Frequency range – up to 30 MHz.
Glass body temperature range – up to 140 o F.
Height – 7.87 in. (~200 mm)
Diameter – 3.54 in (~90 mm).
Weight – 3.31 lb. (~1.6 kg.)

The build quality is excellent, with the turning action being very smooth and returning to the home position easily once holding torque has been removed, I haven’t yet tested that the tube is still under vacuum, I will do this further down the project, the method involves putting the capacitor in the fridge for a while, when the capacitor is removed, if condensation is observed within the glass envelope, you know the tube seal has failed, the other more obvious sign is that the copper plates will oxidize and lose the bright and shiny appearance.

This was bought from Ebay at a cost of £103.20 (vendor to my best price offer saving £26) after a lot of research as I wanted the capacitor to have the widest range so as not to limit me too much on the loop sizes and hence the frequencies of interest I may wish to make in the future, station power output was a consideration which influences the Kv operating voltage rating of the capacitor, however, I will tailor the output power to keep below the operating voltage when needed especially as I do not want to buy another one!
The postage was £36.62 which I thought was a bit expensive, however, I have never seen such comprehensive packaging to protect an item and this all adds to the weight, so overall, I’m happy and feel I have value for money.

Arduino Uno

As a licensed listener 🙂 one of the aspects which drew me to radio as a hobby was the huge variety of paths it can take you down, I would like to construct a Mag Loop antenna, Peter M0DCV gave a really interesting and informative talk and demonstration at a club evening, not only was their the construction element which attracted me, but how the loop was controlled and tuned.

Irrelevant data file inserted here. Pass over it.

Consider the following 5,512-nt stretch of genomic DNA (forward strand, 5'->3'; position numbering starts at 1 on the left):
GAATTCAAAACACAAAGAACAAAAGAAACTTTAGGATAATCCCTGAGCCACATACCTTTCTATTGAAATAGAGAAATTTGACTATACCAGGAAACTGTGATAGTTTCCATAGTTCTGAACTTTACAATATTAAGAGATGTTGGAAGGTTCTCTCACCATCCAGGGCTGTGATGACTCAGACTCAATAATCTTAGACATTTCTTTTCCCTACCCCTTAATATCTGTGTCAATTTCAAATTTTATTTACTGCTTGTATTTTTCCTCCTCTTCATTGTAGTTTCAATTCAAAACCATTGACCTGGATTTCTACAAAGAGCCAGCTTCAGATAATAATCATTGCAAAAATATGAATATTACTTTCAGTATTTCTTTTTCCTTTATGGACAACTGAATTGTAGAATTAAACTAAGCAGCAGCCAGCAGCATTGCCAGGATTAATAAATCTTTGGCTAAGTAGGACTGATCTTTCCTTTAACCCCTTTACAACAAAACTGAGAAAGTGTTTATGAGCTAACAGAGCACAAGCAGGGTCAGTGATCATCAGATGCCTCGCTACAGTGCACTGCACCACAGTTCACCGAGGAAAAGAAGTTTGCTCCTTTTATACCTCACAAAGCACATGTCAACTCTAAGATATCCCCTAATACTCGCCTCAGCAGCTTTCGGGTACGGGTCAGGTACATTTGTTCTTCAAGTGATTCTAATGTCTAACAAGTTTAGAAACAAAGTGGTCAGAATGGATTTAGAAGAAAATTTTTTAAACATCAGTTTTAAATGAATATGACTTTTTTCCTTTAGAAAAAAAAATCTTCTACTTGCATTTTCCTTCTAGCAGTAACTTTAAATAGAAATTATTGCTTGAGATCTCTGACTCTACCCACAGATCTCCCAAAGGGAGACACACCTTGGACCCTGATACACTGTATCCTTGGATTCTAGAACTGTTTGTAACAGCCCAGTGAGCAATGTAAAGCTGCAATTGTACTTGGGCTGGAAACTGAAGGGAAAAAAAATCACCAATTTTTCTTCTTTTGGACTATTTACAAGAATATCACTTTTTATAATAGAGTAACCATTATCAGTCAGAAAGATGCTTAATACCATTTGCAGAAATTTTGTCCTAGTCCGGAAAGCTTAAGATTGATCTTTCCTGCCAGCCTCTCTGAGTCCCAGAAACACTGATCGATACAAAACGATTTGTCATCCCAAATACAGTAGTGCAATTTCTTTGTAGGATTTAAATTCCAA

Looking on the internet and YouTube shows plenty of mag loops being controlled via an Arduino, this is completely new to me so the best place for me to start was to get a starter kit off Ebay, the kit cost £31 and is an Arduino clone (Sintron) and contains everything to play with, (Servos, leds, LCD displays etc) well everything apart from an instruction book, fortunately after the purchase, the vendor sends you a link to download a whole host of manuals and projects.

I was up and running within about 10 minutes with the first project which was to make the on board led flash, the next project was the make traffic lights following the UK convention and this setup is in the picture, this slowly slowly approach is good for me as I’m learning how the code works and what are the effects when you make changes.

The ultimate aim is to download a program which will control a motor connected to the tuning control on a mag loop.

SAM_5281 (Medium)

Note – The ribbon patch connectors in the picture was bought separately, again from Ebay for £0.99p including free postage!

I have ordered a larger motor, motor interface and rotary enumerator, once configured, the motor will mimic the turns of the manual rotary control. I will post up more when it arrives.

MFJ 269C Pro Analyser

I realised fairly early on that I would need some form of antenna analyser if I was to build my own, the decision was then which one and how much to spend!

mfj269c

I opted to buy the MFJ260C Pro – Link to Manual as this has all the frequency ranges that I will need and a number of very useful, added value features, such as:
Coax Loss measurement
Cable Length
Length (distance) to open or short circuit
Capacitance in pico Farads
Inductance in micro Henries
Frequency Counter

The money to help pay for this came from not having to pay two months of council taxes, I ordered the unit from Ham Radio Outlet, New Hampshire, USA, their was a January promotion of a $50 reduction which eased the pain a bit!

The meter took 4 days to reach the Parcel Force Cambridge depot where it sat until I paid £64 release fee (£54 VAT and £8 handing fee), it would have been nice if I didn’t have to pay this, but I knew when I ordered it that it was a real possibility, nevertheless, I saved over £71.00!

Well I didn’t actually save £71 as the unit needs batteries to be portable, I bought rechargeable ones as I didn’t want to keep opening the case to remove batteries when not in use, also this allows me to regularly keep the batteries charged in-situ, the downside was that these cost nearly £30 – (10 AA 2000mAH batteries bought in packs of 4 from Argos).

I’ll give another write-up once I know how to turn it on 🙂

General information and status updates.